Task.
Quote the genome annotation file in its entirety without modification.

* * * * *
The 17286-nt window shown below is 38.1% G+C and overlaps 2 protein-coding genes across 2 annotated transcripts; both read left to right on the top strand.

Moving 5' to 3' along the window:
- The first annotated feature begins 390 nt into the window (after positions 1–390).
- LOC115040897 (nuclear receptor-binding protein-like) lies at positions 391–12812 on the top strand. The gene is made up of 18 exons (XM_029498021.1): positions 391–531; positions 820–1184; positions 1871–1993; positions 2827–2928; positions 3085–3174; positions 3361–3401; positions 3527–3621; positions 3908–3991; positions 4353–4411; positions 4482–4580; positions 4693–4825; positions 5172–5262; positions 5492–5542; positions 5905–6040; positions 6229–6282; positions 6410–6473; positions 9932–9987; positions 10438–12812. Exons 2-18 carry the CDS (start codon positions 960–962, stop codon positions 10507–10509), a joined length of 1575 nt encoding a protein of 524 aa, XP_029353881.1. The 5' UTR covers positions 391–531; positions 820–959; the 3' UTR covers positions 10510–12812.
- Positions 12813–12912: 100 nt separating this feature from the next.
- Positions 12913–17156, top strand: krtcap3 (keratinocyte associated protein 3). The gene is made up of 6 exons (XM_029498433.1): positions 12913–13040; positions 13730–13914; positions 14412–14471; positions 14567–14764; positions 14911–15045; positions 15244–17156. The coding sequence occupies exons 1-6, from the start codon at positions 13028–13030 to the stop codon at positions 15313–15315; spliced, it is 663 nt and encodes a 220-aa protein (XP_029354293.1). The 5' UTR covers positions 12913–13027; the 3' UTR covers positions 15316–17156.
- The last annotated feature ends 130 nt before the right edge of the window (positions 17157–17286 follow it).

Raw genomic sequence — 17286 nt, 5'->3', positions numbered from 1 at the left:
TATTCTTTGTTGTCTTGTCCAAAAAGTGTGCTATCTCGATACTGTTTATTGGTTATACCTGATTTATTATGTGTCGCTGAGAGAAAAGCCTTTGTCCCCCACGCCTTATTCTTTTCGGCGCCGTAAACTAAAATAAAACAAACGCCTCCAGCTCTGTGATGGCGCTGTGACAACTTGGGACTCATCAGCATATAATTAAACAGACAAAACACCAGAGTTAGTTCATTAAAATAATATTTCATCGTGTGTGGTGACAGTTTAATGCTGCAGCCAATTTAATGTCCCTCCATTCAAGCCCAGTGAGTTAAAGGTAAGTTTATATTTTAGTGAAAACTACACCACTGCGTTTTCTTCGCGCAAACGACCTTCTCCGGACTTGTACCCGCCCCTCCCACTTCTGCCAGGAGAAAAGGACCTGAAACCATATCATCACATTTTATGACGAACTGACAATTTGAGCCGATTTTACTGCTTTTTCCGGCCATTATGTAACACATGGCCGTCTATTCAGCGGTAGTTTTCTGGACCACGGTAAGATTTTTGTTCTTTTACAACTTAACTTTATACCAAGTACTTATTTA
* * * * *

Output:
The 17286-nt window shown below is 38.1% G+C and overlaps 2 protein-coding genes across 2 annotated transcripts; both read left to right on the top strand.

Moving 5' to 3' along the window:
- The first annotated feature begins 390 nt into the window (after positions 1–390).
- LOC115040897 (nuclear receptor-binding protein-like) lies at positions 391–12812 on the top strand. The gene is made up of 18 exons (XM_029498021.1): positions 391–531; positions 820–1184; positions 1871–1993; positions 2827–2928; positions 3085–3174; positions 3361–3401; positions 3527–3621; positions 3908–3991; positions 4353–4411; positions 4482–4580; positions 4693–4825; positions 5172–5262; positions 5492–5542; positions 5905–6040; positions 6229–6282; positions 6410–6473; positions 9932–9987; positions 10438–12812. Exons 2-18 carry the CDS (start codon positions 960–962, stop codon positions 10507–10509), a joined length of 1575 nt encoding a protein of 524 aa, XP_029353881.1. The 5' UTR covers positions 391–531; positions 820–959; the 3' UTR covers positions 10510–12812.
- Positions 12813–12912: 100 nt separating this feature from the next.
- Positions 12913–17156, top strand: krtcap3 (keratinocyte associated protein 3). The gene is made up of 6 exons (XM_029498433.1): positions 12913–13040; positions 13730–13914; positions 14412–14471; positions 14567–14764; positions 14911–15045; positions 15244–17156. The coding sequence occupies exons 1-6, from the start codon at positions 13028–13030 to the stop codon at positions 15313–15315; spliced, it is 663 nt and encodes a 220-aa protein (XP_029354293.1). The 5' UTR covers positions 12913–13027; the 3' UTR covers positions 15316–17156.
- The last annotated feature ends 130 nt before the right edge of the window (positions 17157–17286 follow it).

Raw genomic sequence — 17286 nt, 5'->3', positions numbered from 1 at the left:
TATTCTTTGTTGTCTTGTCCAAAAAGTGTGCTATCTCGATACTGTTTATTGGTTATACCTGATTTATTATGTGTCGCTGAGAGAAAAGCCTTTGTCCCCCACGCCTTATTCTTTTCGGCGCCGTAAACTAAAATAAAACAAACGCCTCCAGCTCTGTGATGGCGCTGTGACAACTTGGGACTCATCAGCATATAATTAAACAGACAAAACACCAGAGTTAGTTCATTAAAATAATATTTCATCGTGTGTGGTGACAGTTTAATGCTGCAGCCAATTTAATGTCCCTCCATTCAAGCCCAGTGAGTTAAAGGTAAGTTTATATTTTAGTGAAAACTACACCACTGCGTTTTCTTCGCGCAAACGACCTTCTCCGGACTTGTACCCGCCCCTCCCACTTCTGCCAGGAGAAAAGGACCTGAAACCATATCATCACATTTTATGACGAACTGACAATTTGAGCCGATTTTACTGCTTTTTCCGGCCATTATGTAACACATGGCCGTCTATTCAGCGGTAGTTTTCTGGACCACGGTAAGATTTTTGTTCTTTTACAACTTAACTTTATACCAAGTACTTATTTA